Political scientists and some Republican political consultants have questioned whether Mastriano can win while avoiding the media. David LaTorre, who worked for one of Mastriano's primary opponents, told the website Lancaster Online that Florida Gov. Ron DeSantis and Trump derived their popularity in part from challenging journalists and that Mastriano ought to do the same.

Kari Lake, Trump's pick in the Arizona Republican gubernatorial primary and a former cable news anchor, has deployed that strategy extensively in her campaign by aggressively questioning reporters when she sits for interviews with mainstream media. Pennsylvania Lt. Gov. John Fetterman, the Democratic nominee for Pennsylvania's open U.S. Senate seat, regularly goes viral for his cutting, well-produced Twitter content assailing Dr. Mehmet Oz, the Republican in the race, as an out-of-touch plutocrat.

The rise of candidates who eschew and attack the mainstream press comes as a record-high number of Americans say they do not trust the news media. According to Gallup polling conducted in late 2019 and early 2020, only 16 percent say they have "a great deal" or "quite a lot" of confidence in newspapers and only 11 percent say the same about television news. The figures are even lower among Republicans.

Meanwhile, a report published by the Brookings Institution in September 2021 found that while social media, and Facebook, Twitter, and YouTube in particular, are not root causes of political polarization, they do tend to exacerbate it.

"I don't believe there's some magical algorithm tweak that social media platforms can do to 'fix' online conversations," Gallagher, the Harvard researcher, said. "I'm not sure companies like Facebook should even be a part of building anything else that affects society at such a massive scale."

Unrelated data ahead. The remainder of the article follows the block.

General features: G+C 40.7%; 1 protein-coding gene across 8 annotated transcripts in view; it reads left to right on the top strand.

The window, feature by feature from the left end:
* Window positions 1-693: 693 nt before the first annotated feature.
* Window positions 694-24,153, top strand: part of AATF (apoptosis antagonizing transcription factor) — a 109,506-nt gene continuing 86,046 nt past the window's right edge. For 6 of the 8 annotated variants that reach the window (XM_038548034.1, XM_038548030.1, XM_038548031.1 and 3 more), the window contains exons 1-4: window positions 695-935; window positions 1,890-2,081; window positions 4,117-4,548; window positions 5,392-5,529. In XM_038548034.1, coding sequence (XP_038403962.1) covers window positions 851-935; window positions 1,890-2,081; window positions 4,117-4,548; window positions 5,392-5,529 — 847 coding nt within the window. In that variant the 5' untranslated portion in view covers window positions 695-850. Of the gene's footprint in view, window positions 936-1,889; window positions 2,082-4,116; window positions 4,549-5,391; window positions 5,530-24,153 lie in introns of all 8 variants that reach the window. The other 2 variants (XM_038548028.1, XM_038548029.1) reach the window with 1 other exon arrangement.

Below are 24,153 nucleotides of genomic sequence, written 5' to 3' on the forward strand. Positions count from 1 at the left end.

Published with permission of The American Independent Foundation.

Pennsylvania Faith Leaders Hit Mastriano Over Anti-Semitic Campaign

Pennsylvania Faith Leaders Hit Mastriano Over Anti-Semitic Campaign Consultant

The GOP nominee for governor has refused to address his campaign giving $5,000 to the white supremacist website Gab.

PHILADELPHIA — Pennsylvania State Sen. Doug Mastriano, the gubernatorial Republican nominee endorsed by former President Donald Trump, has seen two weeks of heavy criticism over a $5,000 payment his campaign made to Gab, a microblogging website similar to Twitter run by an openly antisemitic, self-described Christian nationalist and frequented by bigots of all stripes.

On Wednesday, a group of Jewish, Christian, and Muslim faith leaders, as well as elected Democrats, assembled at the Horwitz-Wasserman Holocaust Memorial Plaza in downtown Philadelphia to condemn Mastriano and call on Republicans to reject his campaign.

Pennsylvania state Rep. Dan Frankel called Gab a "festering cesspool of intolerance" and said that all marginalized Pennsylvanians had been made to feel vulnerable.

"I'll say this to the Republicans out there who are deciding whether to hold their nose and support Doug Mastriano: there is no coming back from this. You cannot do business with these people and claim to represent all Pennsylvanians," Frankel said. "If you embrace antisemites and homophobes and xenophobes, then you are one of them."

Earlier this month, Media Matters reported that Mastriano's campaign paid Gab $5,000 for "campaign consulting" on April 28, 2022, according to campaign finance filings.

In 2018, a gunman who was active on Gab killed 11 people at the Tree of Life synagogue in Squirrel Hill, a neighborhood in Frankel's district. The gunman frequently posted racist and antisemitic messages on the social network without pushback from moderators.

"Today, there's not a Jewish person in Pittsburgh who can get through a Shabbat dinner without thinking about what happened on October 27, 2018," Frankel said. "Anyone in my community can tell you that they now carry a seed of fear with them anywhere they go."

Just two hours before the shooting, the gunman wrote a Gab post promoting the white supremacist "great replacement" conspiracy theory, which baselessly claims that elites in Western countries are importing people of color to the United States in order to dilute the political power of white majorities.